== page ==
The Bright Side of English - 12/8/2016
"Post-Family Studies" Special Issue
Pacific Coast Philology: The Journal of the Pacific Ancient and Modern Language Association
Seeking presenters for a panel proposal for the Association for the Study of Literature and the Environment (ASLE) Biennial Conference in Detroit, MI, June 20-24, 2017
Health & Environment
CFP: 30 years of Pixar Animation Studios – Symposium
Saturday 10th December 2016, King’s College London
ACLA 2017 Utrecht University, Netherlands, July 6-9, 2017
“Taking Pictures, Telling Stories”: Photography’s Encounters with Literature
“The essence of photography is writing with light.”
-- Yousef Khanfar
Cross-dressing in fact and in fiction: norms, bodies, identities
A one-day conference to be held at the University of Toulouse, France (April 21st)
Guest speaker: Professor Ann Heilmann (University of Cardiff)
CFP for a special issue of Rhetor on “National Identity and Rhetorical Scholarly Work” (edited by David Beard).Rhetor, the Journal of the Canadian Society for the Study of Rhetoric, will explore the relationship between the national (and related) identities of leading and emerging scholars in rhetorical studies and their teaching, writing, service and research.We invite you to submit an essay of around 2,000 words exploring these overarching questions by January 1, 2017:
Agency, Materiality, and Performance
Co-edited by Brett Gamboa (Dartmouth College)
and Larry Switzky (University of Toronto)
Proust's narrative in A la Recherche du temps perdu suggests that women are merely objects in Marcel's development. Despite extensive descriptions and metaphors, female characters seem to slip away from concrete definition, defying assured characterization. Moreover, most critical discussions of women in Proust compartmentalize female characters either as “Madonnas” (Marcel’s mother and grandmother) or “whores” (Odette, Gilberte, Albertine, Léa, Rachel). But how are women in Proust's fiction more than just objects? Given their centrality to the text, a reexamination of the ways in which Proust writes female characters is overdue.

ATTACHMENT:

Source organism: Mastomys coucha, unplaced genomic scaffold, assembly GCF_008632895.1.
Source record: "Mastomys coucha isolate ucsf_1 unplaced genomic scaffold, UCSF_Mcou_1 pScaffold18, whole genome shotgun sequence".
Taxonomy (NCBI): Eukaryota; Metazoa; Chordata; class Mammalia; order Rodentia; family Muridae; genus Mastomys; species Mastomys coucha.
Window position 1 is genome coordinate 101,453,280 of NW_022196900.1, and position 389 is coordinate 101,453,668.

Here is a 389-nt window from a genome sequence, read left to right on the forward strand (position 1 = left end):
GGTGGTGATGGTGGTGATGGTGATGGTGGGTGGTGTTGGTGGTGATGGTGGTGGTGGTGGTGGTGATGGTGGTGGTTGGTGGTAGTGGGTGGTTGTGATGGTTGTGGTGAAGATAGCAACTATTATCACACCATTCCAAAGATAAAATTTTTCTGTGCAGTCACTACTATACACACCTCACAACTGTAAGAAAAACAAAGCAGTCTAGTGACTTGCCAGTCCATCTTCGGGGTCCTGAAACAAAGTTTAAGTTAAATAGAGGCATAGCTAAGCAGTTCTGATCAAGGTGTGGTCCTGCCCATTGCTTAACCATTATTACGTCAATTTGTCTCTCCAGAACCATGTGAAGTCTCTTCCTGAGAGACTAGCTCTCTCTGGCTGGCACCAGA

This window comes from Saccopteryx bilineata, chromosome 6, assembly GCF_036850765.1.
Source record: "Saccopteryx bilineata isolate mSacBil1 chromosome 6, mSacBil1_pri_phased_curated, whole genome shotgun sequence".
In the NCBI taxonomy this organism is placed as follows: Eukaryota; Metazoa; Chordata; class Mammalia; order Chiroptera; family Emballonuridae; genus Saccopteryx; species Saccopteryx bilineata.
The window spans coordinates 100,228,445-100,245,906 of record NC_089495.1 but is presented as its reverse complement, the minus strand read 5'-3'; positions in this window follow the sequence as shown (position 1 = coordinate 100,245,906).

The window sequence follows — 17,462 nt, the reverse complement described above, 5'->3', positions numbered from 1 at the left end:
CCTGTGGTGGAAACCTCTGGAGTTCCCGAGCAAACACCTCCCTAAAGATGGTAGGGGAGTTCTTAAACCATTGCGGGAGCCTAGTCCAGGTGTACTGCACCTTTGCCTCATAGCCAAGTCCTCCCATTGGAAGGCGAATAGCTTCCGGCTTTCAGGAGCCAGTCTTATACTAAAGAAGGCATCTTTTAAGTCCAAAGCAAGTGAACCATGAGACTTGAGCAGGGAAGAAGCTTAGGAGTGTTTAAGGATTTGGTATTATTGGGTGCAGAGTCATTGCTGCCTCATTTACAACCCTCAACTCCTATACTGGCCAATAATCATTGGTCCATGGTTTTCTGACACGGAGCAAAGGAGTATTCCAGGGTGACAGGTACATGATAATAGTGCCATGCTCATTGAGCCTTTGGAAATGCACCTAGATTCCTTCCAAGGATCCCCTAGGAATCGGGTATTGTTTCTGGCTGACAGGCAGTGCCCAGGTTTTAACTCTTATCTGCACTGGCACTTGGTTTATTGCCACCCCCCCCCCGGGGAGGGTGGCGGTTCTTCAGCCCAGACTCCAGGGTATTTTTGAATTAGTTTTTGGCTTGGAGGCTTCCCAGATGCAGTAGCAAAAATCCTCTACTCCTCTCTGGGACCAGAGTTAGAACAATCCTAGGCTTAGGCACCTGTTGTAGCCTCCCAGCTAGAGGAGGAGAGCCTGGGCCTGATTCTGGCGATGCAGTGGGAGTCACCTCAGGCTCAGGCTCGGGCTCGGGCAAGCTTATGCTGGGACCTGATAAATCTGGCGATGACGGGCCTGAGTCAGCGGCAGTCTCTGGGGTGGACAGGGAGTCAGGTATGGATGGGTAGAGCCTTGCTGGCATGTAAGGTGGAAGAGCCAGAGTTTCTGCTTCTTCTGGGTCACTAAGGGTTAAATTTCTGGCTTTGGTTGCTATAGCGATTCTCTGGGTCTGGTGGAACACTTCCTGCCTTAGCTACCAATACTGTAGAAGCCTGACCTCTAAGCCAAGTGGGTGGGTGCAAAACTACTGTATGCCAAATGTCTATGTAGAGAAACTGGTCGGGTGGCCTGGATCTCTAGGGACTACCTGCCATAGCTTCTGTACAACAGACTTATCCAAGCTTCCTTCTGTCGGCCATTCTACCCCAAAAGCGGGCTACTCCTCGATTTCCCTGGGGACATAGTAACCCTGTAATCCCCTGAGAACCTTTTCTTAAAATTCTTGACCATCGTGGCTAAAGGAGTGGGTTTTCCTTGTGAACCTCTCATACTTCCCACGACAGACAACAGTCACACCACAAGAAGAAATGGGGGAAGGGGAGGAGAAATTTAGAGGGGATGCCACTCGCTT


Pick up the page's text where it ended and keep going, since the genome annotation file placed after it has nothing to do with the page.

ACCUTE Conference: May 27-30, 2017
Toronto, Canada (Ryerson University)
The College English Association, a gathering of scholar-teachers in English studies, welcomes proposals for presentations for our 48th annual conference. The conference will be held in Hilton Head, South Carolina from March 30 to April 1, 2017.
The 2017 theme is "Islands" and CEA invites papers and panels that address the idea of the island. How are islands in literature and film, as in life, places of desperate refuge and welcome escape? What respites do they provide? Are islands imagined utopias, or do they offer only barriers and isolation? Finally, is the study of composition, film, language, literature, and writing, a kind of island amidst the tempest of the current attack on the humanities?
NemLa 2017 - Baltimore March 23-26 Thinking Space in the Anthropocene Era: Eco-criticism and Cosmopolitics
This seminar invites explorations on how to articulate theoretical reflections on spatiality within the frameworks of Ecocriticism and Cosmopolitics. In order to problematize the complex relationship that human beings establish with their physical environment, we seek to trace a genealogy of theorists who have elaborated different notions of space, from Humboldt’s understanding of the idea of Kosmos and Uexküll’s reflections on the concept of Umwelt, to the work of more contemporary authors such as Deleuze, Guattari, Stengers, Sloterdijk, Latour and Agamben.
Class is all Around You: Exploring Class, Identity, and Ideology in American Literature
Editors: John F. Lavelle, Ph.D. and Debbie Lelekis, Ph.D.
The development of ethnic literature epitomizes the complex relationship among literature, culture, and politics in a society. The recent immigration crisis from Asia and Africa to Europe has posed new questions for academia. Are current theories on ethnicity, race, and nationality still helpful in explaining the identity of these migrants? What do ethnicity and ethnic literature mean at this historical juncture? How do we view the relationship among ethnic literature, diaspora, and globalization?
David Mitchell Conference 2017: Call for Papers
Saturday 3rd June 2017, School of English, University of St Andrews, UK